There are so many "what if's" it's always better to have a middle man. I'd be okay renting to them, but I'd go through the agency (even if they were family). It would work out better for both of you to have that level of protection.

mousmous Fri 03-Jan-14 17:49:41

only with a proper contract. and for the normal market rate.
and with a mainainance contract for the little things that do go wrong (heating, plumbing, leaking roofs).

WhoNickedMyName Fri 03-Jan-14 17:51:49

No, just no.

Buzzardbird Fri 03-Jan-14 17:53:30

We rented to a friend of a friend. Total disaster, trashed the place and didn't pay us a penny in compensation.

nessus Fri 03-Jan-14 18:30:20

Don't do it. Just don't. Seriously, don't even think about it.

My parents rented to adult children of friends who they've known sonce childhood(they were mid- thirties). Absolute disaster, my mum and her friend no longer speaks.

curiousgeorgie Fri 03-Jan-14 18:36:34

Don't do it. We did it before we sold our old house and it was a nightmare.

We don't speak anymore and we lost money too.

Never again!

ISeeYouShiverWithAntici Fri 03-Jan-14 18:37:06

If you do it, dont do it informally!
id suggest telling the agents this is who you want to let to and have them manage it.

Loopylala7 Sun 05-Jan-14 00:18:28

Well the friends came over today to discuss it, I suspect they aren't keen as we emphasised that we whilst we were happy to forgo agency management fee, we would still expect market rate. Think they weren't so sure after that, plus you could tell it was one half of the couple driving it whilst the other made it clear they didn't want to move.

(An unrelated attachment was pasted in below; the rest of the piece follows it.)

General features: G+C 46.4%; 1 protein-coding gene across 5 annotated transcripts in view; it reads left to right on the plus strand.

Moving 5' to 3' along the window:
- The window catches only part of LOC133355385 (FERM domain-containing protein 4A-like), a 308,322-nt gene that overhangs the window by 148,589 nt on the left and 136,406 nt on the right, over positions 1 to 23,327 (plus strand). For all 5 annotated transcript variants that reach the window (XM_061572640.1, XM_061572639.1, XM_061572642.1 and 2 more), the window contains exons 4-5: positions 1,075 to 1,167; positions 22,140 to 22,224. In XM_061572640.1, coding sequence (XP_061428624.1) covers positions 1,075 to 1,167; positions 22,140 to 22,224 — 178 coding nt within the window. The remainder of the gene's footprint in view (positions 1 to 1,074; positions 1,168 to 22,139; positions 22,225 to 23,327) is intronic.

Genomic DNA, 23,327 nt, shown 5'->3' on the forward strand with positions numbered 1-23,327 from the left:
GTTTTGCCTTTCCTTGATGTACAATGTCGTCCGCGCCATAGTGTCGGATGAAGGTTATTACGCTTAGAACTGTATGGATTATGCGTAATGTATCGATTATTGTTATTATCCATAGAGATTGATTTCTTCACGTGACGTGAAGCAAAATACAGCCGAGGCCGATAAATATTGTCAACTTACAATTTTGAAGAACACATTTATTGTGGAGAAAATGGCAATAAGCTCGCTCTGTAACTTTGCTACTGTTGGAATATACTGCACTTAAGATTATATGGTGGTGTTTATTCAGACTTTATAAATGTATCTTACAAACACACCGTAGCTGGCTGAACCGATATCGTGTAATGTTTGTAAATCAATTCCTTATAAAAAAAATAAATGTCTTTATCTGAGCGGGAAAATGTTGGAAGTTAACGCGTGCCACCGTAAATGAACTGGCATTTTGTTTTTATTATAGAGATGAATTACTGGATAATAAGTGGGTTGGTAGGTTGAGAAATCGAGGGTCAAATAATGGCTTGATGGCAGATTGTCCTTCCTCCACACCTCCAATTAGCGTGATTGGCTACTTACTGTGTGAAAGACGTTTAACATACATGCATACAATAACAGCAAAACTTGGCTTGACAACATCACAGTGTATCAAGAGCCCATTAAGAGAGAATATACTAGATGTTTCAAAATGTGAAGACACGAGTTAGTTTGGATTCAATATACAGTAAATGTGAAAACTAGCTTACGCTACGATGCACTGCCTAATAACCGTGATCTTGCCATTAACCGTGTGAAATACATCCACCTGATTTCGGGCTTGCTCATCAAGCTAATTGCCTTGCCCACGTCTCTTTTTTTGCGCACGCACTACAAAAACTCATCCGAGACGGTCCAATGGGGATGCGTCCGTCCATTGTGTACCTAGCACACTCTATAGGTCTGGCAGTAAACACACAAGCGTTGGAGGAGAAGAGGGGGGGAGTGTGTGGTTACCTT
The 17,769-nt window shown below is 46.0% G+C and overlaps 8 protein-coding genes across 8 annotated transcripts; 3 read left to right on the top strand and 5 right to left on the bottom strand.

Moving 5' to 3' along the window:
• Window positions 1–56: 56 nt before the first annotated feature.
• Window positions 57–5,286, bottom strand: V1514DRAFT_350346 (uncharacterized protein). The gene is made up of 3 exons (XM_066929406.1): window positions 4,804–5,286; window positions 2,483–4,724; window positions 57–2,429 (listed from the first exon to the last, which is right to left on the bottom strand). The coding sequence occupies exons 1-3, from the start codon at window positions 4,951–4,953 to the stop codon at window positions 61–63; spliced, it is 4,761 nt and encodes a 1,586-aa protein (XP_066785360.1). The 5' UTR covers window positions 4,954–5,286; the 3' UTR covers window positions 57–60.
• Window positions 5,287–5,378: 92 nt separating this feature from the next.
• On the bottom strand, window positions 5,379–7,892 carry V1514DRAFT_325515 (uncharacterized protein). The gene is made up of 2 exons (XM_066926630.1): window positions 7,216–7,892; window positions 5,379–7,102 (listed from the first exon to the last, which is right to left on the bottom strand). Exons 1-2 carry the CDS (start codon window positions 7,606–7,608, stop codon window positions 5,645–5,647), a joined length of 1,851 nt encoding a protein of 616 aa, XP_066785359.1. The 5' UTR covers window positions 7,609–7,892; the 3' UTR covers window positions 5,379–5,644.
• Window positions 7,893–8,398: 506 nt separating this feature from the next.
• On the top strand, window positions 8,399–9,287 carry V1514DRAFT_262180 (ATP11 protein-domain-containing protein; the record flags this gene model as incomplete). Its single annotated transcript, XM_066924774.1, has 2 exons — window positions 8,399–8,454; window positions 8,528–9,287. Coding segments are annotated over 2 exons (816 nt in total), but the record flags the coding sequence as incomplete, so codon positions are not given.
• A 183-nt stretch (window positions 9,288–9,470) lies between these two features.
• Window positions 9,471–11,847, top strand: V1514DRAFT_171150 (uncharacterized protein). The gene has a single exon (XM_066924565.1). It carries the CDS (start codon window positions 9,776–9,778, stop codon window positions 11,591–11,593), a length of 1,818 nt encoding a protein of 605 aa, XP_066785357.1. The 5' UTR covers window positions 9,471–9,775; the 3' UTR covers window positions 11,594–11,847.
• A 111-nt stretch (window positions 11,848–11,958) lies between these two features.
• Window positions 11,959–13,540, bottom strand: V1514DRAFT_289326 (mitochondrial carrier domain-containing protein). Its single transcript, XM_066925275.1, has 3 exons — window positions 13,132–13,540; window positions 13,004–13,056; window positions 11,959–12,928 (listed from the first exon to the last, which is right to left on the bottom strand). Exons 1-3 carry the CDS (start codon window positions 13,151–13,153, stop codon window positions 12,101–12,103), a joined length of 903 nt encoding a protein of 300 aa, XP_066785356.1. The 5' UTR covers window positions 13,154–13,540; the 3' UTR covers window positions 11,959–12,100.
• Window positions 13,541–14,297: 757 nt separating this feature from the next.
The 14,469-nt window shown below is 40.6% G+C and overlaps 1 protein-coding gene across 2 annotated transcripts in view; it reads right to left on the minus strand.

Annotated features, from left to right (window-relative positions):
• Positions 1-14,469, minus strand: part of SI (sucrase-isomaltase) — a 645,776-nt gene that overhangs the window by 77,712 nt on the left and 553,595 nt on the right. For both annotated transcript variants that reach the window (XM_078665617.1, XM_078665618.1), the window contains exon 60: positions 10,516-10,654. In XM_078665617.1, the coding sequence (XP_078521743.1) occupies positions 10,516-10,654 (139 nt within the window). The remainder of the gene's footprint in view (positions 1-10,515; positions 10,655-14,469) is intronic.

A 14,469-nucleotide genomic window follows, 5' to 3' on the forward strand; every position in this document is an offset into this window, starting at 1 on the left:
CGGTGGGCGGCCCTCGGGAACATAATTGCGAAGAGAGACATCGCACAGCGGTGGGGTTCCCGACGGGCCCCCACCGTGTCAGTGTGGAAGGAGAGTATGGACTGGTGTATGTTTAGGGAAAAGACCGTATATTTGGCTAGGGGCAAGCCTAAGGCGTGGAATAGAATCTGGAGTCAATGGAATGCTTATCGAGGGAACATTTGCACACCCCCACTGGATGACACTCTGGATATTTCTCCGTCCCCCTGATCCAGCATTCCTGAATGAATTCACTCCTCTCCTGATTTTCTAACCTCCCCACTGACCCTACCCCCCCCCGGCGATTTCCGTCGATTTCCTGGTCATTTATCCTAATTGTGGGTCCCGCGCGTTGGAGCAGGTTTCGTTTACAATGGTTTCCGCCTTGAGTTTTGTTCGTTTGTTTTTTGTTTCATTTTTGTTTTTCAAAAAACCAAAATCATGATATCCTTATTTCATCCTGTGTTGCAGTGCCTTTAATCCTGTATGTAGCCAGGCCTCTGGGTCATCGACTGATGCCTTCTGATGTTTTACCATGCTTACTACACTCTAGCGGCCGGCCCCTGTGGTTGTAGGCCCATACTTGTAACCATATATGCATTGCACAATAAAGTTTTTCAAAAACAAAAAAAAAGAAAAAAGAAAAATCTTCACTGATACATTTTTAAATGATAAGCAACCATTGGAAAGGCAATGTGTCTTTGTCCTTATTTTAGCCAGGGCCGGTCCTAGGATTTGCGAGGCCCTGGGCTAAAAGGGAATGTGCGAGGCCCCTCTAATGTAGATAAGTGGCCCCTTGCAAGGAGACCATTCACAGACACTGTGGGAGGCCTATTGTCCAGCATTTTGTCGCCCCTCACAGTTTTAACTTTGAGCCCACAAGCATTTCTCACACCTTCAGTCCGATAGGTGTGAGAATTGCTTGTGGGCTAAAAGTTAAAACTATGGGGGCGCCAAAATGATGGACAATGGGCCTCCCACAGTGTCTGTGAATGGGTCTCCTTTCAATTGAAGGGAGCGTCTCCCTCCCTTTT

Still on with the agency, but a little concerned as they said they found us tenants, HOWEVER, only one of the two worked, and was quite literally on the threshold of being able to afford the rent. They have a child, and told me their total household income. I tallied up our regular bills, and I mean nothing extravagant, literally water, gas, electric and council tax, and worked out that the family of 3 would have around £300 left a month for food, clothing, transport, phone etc. Is it just me, or does that sound impossible? We aren't renting a mansion or anything, but I know there are cheaper places locally.

Agency have already taken our details down off website, before we'd agreed these tenants. I mentioned our basic monthly bills to letting woman, and she seemed to think it was ok? Am I over thinking it? I have asked them to keep marketing it until we can be confident they can afford it as we simply can't afford for them to miss a payment, would really muck us up financially. Think they thought I was overreacting?

EBearhug Sun 05-Jan-14 00:24:49

I'm a positive story - I have been renting from my landlord friend for about 7 years. However, we had previously had financial involvement - I had borrowed a few thousand from him when unemployed in the past, and paid it back, so he knows I can be trusted. He also knows I keep the house in a better state than he did when he was still living here. Also, I probably am not as demanding as "normal" tenants would be (they'd have probably insisted the front door was sorted out ages ago, so it wouldn't have swollen up so much in all the recent rain that I ended up being trapped in the house.)

We do have a proper tenancy agreement (bank insisted on it for the mortgage, anyway.)

But as a general rule, I'd say it's not advisable.